COLUMBUS, Ohio (WCMH) – The 25th annual Juneteenth Ohio Festival is returning to Genoa Park this Saturday and Sunday.
Celebrated on June 19, Juneteenth honors the end of slavery in the United States when federal troops arrived in Galveston, Texas, in 1865 to inform the state’s residents that slavery had been abolished – 2 1/2 years after President Abraham Lincoln issued the Emancipation Proclamation.
The holiday is also known as Black Independence Day, Freedom Day, and Emancipation Day. Even though slavery was abolished more than 150 years ago, Juneteenth was not made a federal holiday until 2021.
“Juneteenth is considered the official all people’s freedom festival,” said Mustafaa Shabazz, an organizer for the Juneteenth Ohio Festival.
The owner of Ujamaa Bookstore, Shabazz said he didn’t learn about Juneteenth until 1989.
“[I] was like, wow, this has never been taught in school, how come I didn’t know this?” Shabazz said. “It really became a part of me.”
At the time, Shabazz and others in the Black community had been hosting a yearly cultural festival. After 1989, the festival shifted to celebrate Juneteenth. The first festival was intimate, with about 50 people at the Neighborhood House. From there, the festival expanded to Franklin Park before landing at Genoa Park where it is now hosted every June.
This weekend, guests will find an array of food, live entertainment, and vendors, along with a car show and a career fair. In addition, musical artists Slave, Glenn Jones, Adina Howard, and Michel’le will be performing.
Gate admission from noon to 3 p.m. for the performers is free. Tickets purchased online are $5 for children and $10 for adults. Tickets bought the day of the show are $15.
Funds from the festival and the performances benefit Juneteenth Ohio’s factual literacy initiatives. The initiatives are dedicated to the collection and dispersion of nonfiction literature showcasing Black history and achievement, including books by American Civil War historian and author James McPherson.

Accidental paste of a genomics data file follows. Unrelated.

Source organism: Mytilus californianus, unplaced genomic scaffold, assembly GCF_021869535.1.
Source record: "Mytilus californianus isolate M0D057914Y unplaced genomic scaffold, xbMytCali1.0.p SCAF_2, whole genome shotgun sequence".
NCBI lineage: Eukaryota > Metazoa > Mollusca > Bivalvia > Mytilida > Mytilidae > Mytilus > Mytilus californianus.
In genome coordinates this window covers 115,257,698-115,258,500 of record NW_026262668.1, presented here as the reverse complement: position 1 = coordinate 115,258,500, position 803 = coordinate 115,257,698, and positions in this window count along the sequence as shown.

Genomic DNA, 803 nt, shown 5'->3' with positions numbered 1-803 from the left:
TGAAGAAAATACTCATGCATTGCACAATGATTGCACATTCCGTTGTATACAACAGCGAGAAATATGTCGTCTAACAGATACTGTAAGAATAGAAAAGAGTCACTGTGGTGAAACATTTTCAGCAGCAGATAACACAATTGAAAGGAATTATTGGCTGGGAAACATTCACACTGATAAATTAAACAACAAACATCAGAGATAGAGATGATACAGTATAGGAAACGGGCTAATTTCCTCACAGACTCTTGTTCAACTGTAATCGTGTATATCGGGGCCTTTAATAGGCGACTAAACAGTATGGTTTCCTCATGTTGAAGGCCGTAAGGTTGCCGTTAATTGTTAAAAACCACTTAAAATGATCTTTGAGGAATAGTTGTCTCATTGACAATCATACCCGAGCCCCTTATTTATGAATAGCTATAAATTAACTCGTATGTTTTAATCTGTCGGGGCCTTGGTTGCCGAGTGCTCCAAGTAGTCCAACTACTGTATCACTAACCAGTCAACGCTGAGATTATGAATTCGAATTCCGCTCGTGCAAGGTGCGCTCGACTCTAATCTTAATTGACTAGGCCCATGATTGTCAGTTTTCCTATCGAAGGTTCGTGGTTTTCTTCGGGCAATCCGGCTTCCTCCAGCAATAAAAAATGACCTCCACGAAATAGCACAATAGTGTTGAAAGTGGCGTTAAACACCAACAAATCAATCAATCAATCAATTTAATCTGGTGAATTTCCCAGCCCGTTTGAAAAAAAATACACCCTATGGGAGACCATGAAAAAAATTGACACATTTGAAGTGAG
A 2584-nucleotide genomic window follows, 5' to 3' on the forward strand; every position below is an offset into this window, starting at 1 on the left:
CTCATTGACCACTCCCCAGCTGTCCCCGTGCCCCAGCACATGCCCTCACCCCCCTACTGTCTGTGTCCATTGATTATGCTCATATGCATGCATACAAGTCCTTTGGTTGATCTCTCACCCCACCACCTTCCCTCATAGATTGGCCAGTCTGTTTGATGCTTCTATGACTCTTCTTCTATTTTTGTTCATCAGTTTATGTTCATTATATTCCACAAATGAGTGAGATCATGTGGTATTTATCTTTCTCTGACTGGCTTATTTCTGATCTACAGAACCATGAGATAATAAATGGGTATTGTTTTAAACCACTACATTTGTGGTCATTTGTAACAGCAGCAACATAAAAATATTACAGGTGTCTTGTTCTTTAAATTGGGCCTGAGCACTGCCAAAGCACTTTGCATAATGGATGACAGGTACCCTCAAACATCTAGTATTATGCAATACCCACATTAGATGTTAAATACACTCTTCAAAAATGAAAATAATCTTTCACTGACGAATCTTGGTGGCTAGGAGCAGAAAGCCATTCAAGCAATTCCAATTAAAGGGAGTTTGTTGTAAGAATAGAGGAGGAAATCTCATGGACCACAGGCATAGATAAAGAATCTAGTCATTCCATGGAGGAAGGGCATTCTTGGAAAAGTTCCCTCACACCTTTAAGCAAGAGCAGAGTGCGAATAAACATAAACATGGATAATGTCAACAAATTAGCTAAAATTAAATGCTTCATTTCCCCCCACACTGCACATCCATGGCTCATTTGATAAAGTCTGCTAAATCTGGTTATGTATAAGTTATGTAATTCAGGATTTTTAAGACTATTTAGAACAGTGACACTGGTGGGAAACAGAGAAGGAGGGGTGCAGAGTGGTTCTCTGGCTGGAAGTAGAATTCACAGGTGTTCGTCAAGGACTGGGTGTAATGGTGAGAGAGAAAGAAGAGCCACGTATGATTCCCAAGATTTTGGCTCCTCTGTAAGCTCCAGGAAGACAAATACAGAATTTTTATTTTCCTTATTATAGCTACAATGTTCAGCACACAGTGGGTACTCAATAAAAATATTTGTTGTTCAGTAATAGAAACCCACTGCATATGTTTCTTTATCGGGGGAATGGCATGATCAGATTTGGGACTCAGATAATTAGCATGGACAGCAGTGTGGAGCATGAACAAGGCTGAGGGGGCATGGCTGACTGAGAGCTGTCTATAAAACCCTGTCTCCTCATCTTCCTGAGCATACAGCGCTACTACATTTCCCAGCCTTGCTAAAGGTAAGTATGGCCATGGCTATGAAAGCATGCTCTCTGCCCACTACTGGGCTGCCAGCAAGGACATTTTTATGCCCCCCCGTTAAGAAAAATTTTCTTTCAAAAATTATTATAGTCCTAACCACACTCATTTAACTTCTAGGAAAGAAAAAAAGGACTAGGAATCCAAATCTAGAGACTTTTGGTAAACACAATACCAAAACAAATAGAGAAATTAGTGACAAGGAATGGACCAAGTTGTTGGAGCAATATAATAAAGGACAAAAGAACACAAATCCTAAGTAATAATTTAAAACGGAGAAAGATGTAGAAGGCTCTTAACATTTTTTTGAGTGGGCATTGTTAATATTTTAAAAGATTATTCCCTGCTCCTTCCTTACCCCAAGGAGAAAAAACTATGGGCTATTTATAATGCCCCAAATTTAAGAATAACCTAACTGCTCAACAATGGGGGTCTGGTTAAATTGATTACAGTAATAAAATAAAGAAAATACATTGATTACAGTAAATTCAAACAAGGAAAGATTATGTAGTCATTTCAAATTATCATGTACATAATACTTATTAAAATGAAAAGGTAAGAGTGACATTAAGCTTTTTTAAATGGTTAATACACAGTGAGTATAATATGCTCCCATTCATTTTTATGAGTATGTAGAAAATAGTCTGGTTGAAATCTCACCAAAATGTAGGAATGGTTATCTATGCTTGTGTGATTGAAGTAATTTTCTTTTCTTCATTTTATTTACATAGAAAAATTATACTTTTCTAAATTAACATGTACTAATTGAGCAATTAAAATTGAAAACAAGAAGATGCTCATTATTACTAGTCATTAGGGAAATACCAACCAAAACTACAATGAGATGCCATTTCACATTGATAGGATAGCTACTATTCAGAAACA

“’The Negro’s Civil War’ by [McPherson] is a factually literate book which [documents] the generals of the Civil War who had to send in reports of what they were seeing,” Shabazz said. “McPherson collected those memoirs and brought them into a book that reflects Black female’s sheroic and male’s heroic activities in helping the union win the Civil War.”
Shabazz said the festival gives organizers an overwhelming sense of hope and provides an outlet for the Black community to share its history with America and the next generation.
“Our ability to tell [our story] to the next generation in a factual, culturally sensitive way, I think that is what will bring the hope that we need and the unity that the country needs,” Shabazz said.
Visit the Juneteenth Ohio Festival from noon to 11 p.m. Saturday and Sunday. View show times and purchase admission tickets here.
Another Juneteenth celebration, Juneteenth on the Ave, will take place in Bronzeville Columbus on Saturday from 12 to 6 p.m. For more information about that event, click here.